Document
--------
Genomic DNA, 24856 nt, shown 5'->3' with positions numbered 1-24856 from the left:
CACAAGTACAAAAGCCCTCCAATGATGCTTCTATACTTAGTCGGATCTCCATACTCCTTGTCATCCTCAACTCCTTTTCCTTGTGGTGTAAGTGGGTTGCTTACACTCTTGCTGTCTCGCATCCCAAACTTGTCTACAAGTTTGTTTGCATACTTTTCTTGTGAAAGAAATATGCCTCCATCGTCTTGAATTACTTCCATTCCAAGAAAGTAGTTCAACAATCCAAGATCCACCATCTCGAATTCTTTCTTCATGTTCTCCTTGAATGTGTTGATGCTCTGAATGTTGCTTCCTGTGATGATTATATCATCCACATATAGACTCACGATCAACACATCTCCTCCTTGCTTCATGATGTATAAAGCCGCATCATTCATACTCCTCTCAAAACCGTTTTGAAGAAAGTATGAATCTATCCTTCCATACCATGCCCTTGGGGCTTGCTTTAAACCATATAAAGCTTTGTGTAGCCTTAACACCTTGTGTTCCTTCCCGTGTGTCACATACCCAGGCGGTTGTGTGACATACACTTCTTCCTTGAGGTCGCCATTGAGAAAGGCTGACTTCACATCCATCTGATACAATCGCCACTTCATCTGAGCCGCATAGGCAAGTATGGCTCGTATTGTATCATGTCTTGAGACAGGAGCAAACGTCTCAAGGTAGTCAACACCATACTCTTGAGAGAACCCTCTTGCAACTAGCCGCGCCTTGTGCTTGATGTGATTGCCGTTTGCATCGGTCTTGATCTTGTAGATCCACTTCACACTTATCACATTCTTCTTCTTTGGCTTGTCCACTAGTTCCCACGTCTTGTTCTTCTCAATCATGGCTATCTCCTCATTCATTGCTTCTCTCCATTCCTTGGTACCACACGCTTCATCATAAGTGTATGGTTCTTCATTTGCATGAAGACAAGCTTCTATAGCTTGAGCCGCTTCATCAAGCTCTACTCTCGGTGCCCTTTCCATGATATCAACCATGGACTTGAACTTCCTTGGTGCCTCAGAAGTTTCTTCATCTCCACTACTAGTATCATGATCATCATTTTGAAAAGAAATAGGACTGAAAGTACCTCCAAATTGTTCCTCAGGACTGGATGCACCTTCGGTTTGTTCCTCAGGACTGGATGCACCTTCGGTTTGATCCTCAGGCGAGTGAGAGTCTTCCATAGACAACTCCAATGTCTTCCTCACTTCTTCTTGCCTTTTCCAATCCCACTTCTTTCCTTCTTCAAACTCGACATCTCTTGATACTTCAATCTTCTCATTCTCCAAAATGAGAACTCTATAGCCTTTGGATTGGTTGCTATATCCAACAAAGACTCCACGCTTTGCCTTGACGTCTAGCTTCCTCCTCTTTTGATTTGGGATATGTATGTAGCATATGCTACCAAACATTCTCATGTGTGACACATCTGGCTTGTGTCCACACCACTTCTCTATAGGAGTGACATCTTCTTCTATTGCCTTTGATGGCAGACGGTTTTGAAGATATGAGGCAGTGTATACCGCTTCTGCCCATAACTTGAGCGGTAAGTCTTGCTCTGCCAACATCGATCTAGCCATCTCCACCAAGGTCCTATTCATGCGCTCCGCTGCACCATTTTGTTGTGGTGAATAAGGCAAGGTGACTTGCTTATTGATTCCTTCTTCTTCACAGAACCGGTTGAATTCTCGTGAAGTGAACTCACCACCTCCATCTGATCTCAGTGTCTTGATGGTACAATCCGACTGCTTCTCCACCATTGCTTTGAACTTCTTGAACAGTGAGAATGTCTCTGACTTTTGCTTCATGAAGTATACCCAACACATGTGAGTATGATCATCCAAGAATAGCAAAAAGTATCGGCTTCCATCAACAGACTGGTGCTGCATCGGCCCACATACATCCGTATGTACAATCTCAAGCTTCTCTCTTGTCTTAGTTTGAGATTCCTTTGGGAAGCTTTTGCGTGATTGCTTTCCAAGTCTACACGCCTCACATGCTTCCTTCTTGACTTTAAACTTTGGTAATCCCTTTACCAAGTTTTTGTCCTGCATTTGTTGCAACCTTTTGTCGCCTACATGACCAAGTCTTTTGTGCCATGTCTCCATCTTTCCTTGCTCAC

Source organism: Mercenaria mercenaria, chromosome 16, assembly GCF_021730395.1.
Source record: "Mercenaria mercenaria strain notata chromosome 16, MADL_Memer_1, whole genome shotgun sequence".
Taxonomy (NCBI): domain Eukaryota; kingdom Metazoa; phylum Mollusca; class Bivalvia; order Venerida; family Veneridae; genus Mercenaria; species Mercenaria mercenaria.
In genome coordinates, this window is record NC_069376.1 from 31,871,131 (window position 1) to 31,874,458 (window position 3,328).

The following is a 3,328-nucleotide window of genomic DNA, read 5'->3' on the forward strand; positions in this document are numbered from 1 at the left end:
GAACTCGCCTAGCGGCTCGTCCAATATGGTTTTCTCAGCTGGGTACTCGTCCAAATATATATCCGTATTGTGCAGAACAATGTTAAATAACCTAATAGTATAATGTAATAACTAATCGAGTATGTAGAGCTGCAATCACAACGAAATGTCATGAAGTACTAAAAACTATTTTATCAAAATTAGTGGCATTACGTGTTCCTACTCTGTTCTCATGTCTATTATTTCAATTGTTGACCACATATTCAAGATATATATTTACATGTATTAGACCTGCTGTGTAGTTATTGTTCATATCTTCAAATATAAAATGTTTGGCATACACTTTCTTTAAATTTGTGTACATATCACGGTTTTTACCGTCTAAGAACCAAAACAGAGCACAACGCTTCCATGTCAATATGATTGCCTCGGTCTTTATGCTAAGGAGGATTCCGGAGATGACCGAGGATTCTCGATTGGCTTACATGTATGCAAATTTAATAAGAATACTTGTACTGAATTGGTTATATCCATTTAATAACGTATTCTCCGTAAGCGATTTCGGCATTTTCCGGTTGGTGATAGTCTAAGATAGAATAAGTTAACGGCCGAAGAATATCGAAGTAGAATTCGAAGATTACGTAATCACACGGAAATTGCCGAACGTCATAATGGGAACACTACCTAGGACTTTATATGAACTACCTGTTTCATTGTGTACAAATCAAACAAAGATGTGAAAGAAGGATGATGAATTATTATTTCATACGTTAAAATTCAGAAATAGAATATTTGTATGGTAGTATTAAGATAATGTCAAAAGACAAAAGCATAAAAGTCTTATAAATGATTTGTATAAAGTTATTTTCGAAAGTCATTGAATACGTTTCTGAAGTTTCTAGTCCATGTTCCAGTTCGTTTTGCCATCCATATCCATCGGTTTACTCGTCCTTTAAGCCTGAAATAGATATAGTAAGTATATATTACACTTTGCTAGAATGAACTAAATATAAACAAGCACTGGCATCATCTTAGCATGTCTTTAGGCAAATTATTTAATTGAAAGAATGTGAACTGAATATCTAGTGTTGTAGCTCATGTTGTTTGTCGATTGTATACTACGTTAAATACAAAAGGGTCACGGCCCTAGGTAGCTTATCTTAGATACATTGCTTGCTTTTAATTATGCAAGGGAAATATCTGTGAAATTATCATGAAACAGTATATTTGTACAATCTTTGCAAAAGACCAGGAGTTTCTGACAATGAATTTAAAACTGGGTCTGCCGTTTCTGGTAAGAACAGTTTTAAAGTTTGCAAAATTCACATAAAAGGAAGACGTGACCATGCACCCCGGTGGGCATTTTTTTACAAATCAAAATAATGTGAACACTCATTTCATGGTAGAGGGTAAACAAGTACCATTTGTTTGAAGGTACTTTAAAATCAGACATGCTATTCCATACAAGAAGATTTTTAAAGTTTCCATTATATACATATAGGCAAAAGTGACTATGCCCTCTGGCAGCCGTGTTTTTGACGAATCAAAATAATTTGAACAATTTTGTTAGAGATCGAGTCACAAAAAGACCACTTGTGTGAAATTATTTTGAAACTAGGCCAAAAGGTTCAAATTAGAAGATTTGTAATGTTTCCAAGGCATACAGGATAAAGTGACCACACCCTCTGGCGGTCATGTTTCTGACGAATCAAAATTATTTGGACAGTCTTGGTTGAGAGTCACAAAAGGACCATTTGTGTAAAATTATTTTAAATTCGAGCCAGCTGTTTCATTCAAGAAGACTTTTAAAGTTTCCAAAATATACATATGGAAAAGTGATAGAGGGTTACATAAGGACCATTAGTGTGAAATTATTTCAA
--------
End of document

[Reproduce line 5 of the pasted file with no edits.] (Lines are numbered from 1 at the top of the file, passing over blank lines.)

Taxonomy (NCBI): domain Eukaryota; kingdom Metazoa; phylum Mollusca; class Bivalvia; order Venerida; family Veneridae; genus Mercenaria; species Mercenaria mercenaria.